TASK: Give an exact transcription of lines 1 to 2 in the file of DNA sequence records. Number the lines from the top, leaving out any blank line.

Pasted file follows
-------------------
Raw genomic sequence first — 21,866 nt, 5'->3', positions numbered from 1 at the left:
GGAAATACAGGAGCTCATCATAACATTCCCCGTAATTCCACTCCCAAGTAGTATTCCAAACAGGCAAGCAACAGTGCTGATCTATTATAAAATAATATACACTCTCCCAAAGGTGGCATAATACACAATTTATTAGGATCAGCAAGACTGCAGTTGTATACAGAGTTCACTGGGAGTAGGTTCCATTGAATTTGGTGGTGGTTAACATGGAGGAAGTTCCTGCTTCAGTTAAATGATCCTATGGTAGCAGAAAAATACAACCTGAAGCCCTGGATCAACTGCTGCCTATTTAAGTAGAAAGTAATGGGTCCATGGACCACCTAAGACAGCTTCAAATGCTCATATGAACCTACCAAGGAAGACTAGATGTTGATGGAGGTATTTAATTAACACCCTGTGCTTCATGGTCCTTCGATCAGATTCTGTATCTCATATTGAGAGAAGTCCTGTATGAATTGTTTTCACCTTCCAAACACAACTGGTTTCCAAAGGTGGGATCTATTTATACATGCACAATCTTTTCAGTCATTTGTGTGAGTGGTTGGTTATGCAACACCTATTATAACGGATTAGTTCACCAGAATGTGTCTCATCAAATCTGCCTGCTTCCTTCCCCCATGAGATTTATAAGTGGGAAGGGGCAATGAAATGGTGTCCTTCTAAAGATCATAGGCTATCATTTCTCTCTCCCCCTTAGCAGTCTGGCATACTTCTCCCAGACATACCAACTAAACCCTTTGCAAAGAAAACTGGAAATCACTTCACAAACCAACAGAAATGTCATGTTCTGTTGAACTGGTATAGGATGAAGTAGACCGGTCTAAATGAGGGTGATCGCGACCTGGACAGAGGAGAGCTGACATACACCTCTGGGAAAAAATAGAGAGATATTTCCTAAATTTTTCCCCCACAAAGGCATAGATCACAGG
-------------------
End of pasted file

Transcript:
Raw genomic sequence first — 21,866 nt, 5'->3', positions numbered from 1 at the left:
GGAAATACAGGAGCTCATCATAACATTCCCCGTAATTCCACTCCCAAGTAGTATTCCAAACAGGCAAGCAACAGTGCTGATCTATTATAAAATAATATACACTCTCCCAAAGGTGGCATAATACACAATTTATTAGGATCAGCAAGACTGCAGTTGTATACAGAGTTCACTGGGAGTAGGTTCCATTGAATTTGGTGGTGGTTAACATGGAGGAAGTTCCTGCTTCAGTTAAATGATCCTATGGTAGCAGAAAAATACAACCTGAAGCCCTGGATCAACTGCTGCCTATTTAAGTAGAAAGTAATGGGTCCATGGACCACCTAAGACAGCTTCAAATGCTCATATGAACCTACCAAGGAAGACTAGATGTTGATGGAGGTATTTAATTAACACCCTGTGCTTCATGGTCCTTCGATCAGATTCTGTATCTCATATTGAGAGAAGTCCTGTATGAATTGTTTTCACCTTCCAAACACAACTGGTTTCCAAAGGTGGGATCTATTTATACATGCACAATCTTTTCAGTCATTTGTGTGAGTGGTTGGTTATGCAACACCTATTATAACGGATTAGTTCACCAGAATGTGTCTCATCAAATCTGCCTGCTTCCTTCCCCCATGAGATTTATAAGTGGGAAGGGGCAATGAAATGGTGTCCTTCTAAAGATCATAGGCTATCATTTCTCTCTCCCCCTTAGCAGTCTGGCATACTTCTCCCAGACATACCAACTAAACCCTTTGCAAAGAAAACTGGAAATCACTTCACAAACCAACAGAAATGTCATGTTCTGTTGAACTGGTATAGGATGAAGTAGACCGGTCTAAATGAGGGTGATCGCGACCTGGACAGAGGAGAGCTGACATACACCTCTGGGAAAAAATAGAGAGATATTTCCTAAATTTTTCCCCCACAAAGGCATAGATCACAGG